Hundreds of thousands of things pass us on a day to day basis without even noticing. We don’t notice because our experience tells us it’s normal, it’s how things behave or how it’s supposed to be. It’s true for our private lives as well as for our business lives. We start noticing things when they are outside our pattern of expectation. It’s the unusual that makes us stop, pay attention, and think. That’s the magic moment in marketing and sales: The ability to shift the frame of reference – the ability to change the way people see things.
Big Wave surfing vs Business Software
Changing the way people see things – it’s an art, but I’ve learned that, once you master it, it will bring you so much value. There are dozens of ways to approach this though, so creativity is king here.
In my upcoming book, ‘The Remarkable Effect,’ I connect many of my examples to Big Wave surfing. It became the thread throughout my book to tell the full story about the how lining up the ten traits of remarkable software companies creates leverage that’s far larger than the sum of its components. Various forces are bundled to create your very own big wave that drives your momentum.
On first notice, Big Wave surfing has nothing to do with business software – but still, it embodies all the key elements to land the critical points. And that’s what you’re looking for – shifting perspectives around something radically different to change the frame of reference.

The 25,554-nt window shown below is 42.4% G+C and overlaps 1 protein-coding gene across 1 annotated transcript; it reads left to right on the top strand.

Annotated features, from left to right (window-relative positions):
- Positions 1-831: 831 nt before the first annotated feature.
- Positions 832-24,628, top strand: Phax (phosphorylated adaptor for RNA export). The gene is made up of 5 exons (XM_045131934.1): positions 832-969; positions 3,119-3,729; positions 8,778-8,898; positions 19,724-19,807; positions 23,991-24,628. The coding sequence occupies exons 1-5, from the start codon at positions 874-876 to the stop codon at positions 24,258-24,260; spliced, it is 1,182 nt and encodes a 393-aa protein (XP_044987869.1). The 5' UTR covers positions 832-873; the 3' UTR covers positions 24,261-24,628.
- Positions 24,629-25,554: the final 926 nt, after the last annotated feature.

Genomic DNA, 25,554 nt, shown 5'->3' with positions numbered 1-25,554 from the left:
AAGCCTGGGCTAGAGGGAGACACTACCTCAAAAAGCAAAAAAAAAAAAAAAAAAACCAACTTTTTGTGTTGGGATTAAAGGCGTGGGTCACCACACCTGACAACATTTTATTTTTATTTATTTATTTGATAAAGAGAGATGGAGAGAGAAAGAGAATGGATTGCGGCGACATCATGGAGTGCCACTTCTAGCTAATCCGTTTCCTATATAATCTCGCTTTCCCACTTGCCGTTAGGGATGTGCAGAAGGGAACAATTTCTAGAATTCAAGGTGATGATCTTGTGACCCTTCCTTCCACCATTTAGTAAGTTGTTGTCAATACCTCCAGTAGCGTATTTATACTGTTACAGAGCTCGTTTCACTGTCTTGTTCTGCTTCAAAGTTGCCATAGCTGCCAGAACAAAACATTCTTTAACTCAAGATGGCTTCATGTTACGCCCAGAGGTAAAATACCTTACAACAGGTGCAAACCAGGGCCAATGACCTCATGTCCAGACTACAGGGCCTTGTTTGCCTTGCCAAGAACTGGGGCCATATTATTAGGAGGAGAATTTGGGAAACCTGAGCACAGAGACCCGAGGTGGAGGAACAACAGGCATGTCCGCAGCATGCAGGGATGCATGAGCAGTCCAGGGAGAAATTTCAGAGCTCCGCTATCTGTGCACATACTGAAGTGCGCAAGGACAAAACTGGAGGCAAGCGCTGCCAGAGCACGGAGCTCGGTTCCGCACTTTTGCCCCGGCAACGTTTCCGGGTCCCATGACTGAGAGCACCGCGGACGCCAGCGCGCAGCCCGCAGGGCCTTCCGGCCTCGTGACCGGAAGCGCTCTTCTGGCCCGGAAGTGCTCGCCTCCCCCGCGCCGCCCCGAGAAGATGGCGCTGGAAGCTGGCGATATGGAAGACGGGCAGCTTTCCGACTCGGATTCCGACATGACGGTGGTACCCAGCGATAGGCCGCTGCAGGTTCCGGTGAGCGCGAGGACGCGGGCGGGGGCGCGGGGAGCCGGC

It’s the aspect of ‘Unusual’ that does the trick. It’s the element of ‘surprise’ that takes something average to something that stands out. Steve Jobs was a master doing this: Everyone still remembers the moment he unveiled the Macbook Air from a simple envelope. The story that instantly told: It’s super thin and super light. ‘It almost flies.’ That created an instant level of desire, and the rest is history.
Was the Macbook air technically different from other notebooks? Not necessarily. But it wasn’t about the specs. Specs are table stakes. Every product you buy needs to meet basic requirements – it’s a knock-out criterion. Once you are beyond that, something else drives the decision. Steve Jobs changed the way people saw the new MacBook Air, and with his unusual gesture, the sold ‘Convenience’ and ‘Status,’ not specs.
Wants vs Needs
Marketing and selling business software becomes so much easier if you change the way people see things. But to do that effectively, it requires you to understand what motivates your ideal customer: What are they hoping to buy from you. What do they want (beyond what they need)? What story do they tell themselves without telling you? Once you understand that, you can get creative and find the metaphor, anecdote, or trigger to make people sit up, shift their frame of reference and turn them into buyers.
So question to you: What’s your ‘envelope’?
Please share your experiences.